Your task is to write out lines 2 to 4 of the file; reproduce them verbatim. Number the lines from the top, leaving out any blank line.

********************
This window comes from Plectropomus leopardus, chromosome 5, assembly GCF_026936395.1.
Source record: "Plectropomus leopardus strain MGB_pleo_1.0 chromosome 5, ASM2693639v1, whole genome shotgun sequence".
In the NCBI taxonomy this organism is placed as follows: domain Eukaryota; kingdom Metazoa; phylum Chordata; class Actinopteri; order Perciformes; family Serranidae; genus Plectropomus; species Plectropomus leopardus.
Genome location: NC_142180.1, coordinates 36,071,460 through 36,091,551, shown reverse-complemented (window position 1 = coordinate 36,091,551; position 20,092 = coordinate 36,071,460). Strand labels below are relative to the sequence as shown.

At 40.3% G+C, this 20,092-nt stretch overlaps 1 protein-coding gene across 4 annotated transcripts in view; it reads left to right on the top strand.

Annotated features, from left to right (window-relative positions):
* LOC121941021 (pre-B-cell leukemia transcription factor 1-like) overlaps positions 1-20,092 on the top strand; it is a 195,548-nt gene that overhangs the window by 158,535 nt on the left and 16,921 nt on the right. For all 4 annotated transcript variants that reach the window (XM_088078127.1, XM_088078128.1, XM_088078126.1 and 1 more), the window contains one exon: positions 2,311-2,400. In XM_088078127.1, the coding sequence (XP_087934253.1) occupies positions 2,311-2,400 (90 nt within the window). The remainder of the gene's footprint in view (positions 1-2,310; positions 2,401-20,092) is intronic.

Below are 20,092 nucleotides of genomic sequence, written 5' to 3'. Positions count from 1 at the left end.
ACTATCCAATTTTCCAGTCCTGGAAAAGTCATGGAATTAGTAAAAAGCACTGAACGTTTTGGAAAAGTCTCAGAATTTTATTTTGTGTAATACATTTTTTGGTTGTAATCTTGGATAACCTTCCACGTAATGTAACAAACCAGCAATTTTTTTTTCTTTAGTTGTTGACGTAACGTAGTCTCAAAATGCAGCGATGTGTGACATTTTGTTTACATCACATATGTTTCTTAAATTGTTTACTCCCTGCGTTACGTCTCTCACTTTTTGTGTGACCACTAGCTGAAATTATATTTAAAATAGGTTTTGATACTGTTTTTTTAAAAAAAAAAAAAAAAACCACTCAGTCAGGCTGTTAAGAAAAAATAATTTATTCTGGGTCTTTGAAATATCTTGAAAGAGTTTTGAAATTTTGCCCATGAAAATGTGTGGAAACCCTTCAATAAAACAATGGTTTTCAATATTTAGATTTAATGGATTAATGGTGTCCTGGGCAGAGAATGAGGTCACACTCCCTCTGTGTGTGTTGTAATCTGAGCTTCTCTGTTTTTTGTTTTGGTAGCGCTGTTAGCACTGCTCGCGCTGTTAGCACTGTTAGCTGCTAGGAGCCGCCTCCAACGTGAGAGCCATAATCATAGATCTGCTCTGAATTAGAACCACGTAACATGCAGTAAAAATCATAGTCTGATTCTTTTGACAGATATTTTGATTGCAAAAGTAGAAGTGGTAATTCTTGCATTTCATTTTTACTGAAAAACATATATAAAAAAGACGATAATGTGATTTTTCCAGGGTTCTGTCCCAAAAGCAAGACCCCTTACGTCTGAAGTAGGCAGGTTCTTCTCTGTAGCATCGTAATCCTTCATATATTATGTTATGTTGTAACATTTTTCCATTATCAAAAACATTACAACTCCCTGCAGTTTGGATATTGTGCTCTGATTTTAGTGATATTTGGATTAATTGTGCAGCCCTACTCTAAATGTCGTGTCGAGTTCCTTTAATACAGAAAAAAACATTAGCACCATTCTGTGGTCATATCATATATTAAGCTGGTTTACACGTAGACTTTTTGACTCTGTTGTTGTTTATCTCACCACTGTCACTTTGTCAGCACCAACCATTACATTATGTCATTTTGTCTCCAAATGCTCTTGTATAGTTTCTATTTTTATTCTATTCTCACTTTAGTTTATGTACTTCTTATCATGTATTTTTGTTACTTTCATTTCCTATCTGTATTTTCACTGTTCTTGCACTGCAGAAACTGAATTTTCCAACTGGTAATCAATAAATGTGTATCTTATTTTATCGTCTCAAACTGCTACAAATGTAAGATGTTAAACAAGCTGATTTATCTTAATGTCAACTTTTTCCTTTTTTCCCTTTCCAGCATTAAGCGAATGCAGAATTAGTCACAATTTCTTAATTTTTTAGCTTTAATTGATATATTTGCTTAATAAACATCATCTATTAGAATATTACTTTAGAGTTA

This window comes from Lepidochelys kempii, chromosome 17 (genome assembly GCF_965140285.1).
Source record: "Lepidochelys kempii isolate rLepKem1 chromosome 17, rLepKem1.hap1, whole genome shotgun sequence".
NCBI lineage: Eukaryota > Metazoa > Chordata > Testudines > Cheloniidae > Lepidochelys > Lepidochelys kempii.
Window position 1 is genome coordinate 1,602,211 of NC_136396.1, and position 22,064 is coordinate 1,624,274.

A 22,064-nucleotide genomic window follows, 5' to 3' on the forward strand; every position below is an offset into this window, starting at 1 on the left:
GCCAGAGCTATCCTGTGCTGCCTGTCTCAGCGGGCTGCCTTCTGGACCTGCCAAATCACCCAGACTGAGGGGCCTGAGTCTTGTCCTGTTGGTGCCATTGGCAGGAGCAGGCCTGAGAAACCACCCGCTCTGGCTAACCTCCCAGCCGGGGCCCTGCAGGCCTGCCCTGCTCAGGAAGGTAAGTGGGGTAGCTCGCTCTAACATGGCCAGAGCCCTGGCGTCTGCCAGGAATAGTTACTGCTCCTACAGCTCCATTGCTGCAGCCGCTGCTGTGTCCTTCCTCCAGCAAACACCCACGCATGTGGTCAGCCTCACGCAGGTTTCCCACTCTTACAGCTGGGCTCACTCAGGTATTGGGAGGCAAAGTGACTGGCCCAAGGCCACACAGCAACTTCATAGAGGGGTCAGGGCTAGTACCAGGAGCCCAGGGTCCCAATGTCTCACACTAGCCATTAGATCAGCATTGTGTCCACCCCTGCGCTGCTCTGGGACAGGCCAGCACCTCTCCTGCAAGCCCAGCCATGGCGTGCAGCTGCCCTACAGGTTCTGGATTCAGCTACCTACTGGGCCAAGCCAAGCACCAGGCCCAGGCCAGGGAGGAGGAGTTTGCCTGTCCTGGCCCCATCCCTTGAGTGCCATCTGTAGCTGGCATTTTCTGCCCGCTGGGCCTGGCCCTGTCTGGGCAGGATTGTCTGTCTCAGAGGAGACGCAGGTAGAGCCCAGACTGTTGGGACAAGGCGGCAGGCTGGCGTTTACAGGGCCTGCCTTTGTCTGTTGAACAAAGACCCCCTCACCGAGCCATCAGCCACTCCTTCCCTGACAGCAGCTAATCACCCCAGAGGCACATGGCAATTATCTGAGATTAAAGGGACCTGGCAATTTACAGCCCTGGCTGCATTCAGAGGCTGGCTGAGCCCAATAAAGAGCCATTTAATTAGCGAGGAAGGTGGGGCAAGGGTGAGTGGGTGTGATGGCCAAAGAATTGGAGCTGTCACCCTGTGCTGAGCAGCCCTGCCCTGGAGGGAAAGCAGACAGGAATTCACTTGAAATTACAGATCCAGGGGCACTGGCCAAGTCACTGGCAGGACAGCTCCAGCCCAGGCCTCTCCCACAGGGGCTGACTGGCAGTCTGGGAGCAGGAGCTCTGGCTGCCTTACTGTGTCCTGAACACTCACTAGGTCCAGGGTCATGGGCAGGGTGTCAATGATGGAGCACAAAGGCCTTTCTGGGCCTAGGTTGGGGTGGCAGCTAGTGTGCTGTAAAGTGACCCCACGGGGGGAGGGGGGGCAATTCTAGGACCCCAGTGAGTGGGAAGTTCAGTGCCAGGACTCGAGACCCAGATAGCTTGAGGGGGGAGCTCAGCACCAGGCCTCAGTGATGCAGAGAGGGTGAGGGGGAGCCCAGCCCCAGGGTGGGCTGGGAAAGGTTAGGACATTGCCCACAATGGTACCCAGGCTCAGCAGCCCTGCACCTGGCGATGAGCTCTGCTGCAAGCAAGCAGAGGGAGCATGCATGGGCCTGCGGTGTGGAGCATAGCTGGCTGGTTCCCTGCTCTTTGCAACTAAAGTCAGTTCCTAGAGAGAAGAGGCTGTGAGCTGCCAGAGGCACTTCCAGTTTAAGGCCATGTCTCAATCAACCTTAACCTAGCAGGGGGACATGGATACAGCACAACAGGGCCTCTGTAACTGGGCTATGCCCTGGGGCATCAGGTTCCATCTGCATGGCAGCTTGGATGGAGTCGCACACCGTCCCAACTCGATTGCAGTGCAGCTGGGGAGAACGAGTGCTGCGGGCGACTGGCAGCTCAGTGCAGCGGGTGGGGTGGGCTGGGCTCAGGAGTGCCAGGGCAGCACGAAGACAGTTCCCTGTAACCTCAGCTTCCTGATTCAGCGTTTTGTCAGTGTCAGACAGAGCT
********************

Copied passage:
Source record: "Plectropomus leopardus strain MGB_pleo_1.0 chromosome 5, ASM2693639v1, whole genome shotgun sequence".
In the NCBI taxonomy this organism is placed as follows: domain Eukaryota; kingdom Metazoa; phylum Chordata; class Actinopteri; order Perciformes; family Serranidae; genus Plectropomus; species Plectropomus leopardus.
Genome location: NC_142180.1, coordinates 36,071,460 through 36,091,551, shown reverse-complemented (window position 1 = coordinate 36,091,551; position 20,092 = coordinate 36,071,460). Strand labels below are relative to the sequence as shown.